You can find the most recent and historical G.I. Bill Rates here.
American Opportunity Credit
While in college, I qualified for the American Opportunity Credit for $2,500. As defined by our friends at the IRS:
“The American opportunity tax credit (AOTC) is a credit for qualified education expenses paid for an eligible student for the first four years of higher education. You can get a maximum annual credit of $2,500 per eligible student. If the credit brings the amount of tax you owe to zero, you can have 40 percent of any remaining amount of the credit (up to $1,000) refunded to you.
The amount of the credit is 100 percent of the first $2,000 of qualified education expenses you paid for each eligible student and 25 percent of the next $2,000 of qualified education expenses you paid for that student. But, if the credit pays your tax down to zero, you can have 40 percent of the remaining amount of the credit (up to $1,000) refunded to you.”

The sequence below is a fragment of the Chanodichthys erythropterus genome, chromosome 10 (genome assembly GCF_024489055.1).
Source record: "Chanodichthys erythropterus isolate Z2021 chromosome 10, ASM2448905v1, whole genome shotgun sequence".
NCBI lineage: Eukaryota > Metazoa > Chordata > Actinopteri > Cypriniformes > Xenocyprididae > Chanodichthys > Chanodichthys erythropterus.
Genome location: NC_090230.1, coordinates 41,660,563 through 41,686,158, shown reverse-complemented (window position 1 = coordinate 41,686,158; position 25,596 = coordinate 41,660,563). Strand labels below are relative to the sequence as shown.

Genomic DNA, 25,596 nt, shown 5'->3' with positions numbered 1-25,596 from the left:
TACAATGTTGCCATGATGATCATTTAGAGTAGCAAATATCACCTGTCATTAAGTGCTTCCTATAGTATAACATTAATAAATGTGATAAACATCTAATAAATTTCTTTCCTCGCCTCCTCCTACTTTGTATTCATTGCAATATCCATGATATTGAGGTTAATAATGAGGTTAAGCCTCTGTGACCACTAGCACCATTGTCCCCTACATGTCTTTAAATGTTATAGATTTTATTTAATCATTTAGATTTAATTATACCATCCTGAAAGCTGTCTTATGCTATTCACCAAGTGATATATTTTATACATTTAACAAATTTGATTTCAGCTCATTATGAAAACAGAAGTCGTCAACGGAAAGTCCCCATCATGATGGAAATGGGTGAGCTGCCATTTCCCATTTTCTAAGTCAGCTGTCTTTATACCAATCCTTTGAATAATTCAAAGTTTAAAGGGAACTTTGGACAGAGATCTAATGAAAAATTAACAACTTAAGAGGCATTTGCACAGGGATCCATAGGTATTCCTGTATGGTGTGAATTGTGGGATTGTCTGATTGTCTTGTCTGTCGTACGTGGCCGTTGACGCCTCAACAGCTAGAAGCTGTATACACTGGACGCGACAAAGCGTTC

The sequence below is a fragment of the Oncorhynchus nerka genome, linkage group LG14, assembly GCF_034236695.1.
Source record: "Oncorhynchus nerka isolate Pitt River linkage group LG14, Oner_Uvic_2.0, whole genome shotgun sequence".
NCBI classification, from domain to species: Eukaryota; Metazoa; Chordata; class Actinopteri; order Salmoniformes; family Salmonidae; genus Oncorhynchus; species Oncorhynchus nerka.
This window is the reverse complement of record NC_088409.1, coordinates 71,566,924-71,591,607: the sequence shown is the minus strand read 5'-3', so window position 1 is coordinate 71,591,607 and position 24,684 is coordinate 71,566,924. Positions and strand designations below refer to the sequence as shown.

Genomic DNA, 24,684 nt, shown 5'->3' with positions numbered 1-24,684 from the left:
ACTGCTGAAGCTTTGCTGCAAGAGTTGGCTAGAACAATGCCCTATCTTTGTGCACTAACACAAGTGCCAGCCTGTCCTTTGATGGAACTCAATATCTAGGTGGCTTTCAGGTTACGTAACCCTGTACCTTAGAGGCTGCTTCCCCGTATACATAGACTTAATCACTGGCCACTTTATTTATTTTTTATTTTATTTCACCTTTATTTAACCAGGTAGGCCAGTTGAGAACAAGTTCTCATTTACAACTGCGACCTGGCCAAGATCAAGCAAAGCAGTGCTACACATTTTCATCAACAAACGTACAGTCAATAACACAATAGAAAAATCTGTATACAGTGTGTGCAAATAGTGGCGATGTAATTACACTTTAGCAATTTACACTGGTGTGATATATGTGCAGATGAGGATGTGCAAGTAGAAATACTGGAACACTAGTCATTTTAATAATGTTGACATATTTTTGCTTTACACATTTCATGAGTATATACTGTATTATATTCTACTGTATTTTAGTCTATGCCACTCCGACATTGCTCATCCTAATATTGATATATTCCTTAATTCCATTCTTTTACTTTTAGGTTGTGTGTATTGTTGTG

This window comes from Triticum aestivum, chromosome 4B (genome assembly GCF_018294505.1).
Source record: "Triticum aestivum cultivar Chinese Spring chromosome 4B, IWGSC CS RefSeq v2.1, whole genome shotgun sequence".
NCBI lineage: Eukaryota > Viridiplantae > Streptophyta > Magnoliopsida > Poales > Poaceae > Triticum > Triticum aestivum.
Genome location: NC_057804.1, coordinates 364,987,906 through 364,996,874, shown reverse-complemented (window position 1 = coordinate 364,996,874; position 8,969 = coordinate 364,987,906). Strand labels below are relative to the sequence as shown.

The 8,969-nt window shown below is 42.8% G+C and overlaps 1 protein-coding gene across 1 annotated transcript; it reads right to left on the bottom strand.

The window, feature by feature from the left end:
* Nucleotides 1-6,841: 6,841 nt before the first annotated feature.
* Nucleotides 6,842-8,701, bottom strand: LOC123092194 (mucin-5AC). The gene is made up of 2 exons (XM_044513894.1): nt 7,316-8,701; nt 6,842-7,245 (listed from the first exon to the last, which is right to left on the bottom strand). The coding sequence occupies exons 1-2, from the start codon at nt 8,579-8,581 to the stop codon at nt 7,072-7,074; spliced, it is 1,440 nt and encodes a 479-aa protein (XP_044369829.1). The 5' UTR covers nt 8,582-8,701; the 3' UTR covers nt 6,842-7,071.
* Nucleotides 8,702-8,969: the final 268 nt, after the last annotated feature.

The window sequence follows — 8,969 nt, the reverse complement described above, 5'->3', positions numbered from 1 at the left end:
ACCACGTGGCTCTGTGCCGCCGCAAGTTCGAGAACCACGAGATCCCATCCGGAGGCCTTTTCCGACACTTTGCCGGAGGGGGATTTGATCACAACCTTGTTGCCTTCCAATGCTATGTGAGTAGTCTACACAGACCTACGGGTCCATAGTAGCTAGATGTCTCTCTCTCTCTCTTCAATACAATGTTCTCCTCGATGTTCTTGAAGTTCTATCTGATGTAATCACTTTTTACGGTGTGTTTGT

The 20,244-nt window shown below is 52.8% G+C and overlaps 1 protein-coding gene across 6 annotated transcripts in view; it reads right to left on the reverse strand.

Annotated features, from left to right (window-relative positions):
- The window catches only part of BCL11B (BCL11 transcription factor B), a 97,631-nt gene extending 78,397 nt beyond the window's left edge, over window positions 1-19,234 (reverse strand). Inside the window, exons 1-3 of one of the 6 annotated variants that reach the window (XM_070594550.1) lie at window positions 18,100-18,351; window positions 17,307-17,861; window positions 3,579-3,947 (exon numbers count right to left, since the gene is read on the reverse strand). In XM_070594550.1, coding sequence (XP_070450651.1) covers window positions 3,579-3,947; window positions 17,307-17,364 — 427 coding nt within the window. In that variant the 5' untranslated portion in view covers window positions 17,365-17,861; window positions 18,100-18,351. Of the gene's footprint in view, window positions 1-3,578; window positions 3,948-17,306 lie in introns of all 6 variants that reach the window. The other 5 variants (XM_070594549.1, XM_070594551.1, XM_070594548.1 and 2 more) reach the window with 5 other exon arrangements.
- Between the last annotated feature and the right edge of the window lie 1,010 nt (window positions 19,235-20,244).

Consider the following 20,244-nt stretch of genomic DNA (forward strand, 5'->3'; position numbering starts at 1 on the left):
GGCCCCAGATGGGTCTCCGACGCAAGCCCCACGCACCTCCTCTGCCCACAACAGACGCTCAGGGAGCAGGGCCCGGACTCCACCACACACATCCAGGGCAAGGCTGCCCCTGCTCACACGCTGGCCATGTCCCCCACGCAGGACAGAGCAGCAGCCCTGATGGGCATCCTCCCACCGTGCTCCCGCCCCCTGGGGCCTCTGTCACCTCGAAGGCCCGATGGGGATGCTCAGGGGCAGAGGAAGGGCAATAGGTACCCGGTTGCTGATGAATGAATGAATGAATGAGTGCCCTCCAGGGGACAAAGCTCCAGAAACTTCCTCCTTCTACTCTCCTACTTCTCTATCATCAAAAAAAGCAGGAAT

Community College of the Air Force
While I was in school completing my bachelor’s degree, I was also finishing up my CCAF (Community College of The Air Force) degree. This simply is an associate’s degree in a person’s AFSC (Air Force Specialty Code), or his or her job with the Air Force.
To complete this associates degree, one must complete:
- Technical school
- Physical education
- Leadership, Management & Military Studies course (Airman Leadership School, NCO Academy or SNCO Academy)
- Five core classes consisting of speech, English, math, social science, and humanities.
Sixty-four credits may seem like a lot to complete at face value, but when broken down, it’s actually really simple. Especially if you complete your bachelor’s degree along with it.
Once one completes Basic Training, the next step is going to technical school to learn about their job in the Air Force. This completes one requirement right away for a degree.
Physical education credits are accomplished by passing Basic Training. Another one down!
I completed my Leadership, Management & Military Studies class through Airman Leadership School. This is one of the harder requirements to completing one’s CCAF because it encompasses a promotion to E-5 and PME (Professional Military Education). Airman Leadership School is when an Airman is trying to rank up from E-4 to E-5 and become a Non-Commissioned Officer. The course itself teaches leadership and how to supervise other Airmen.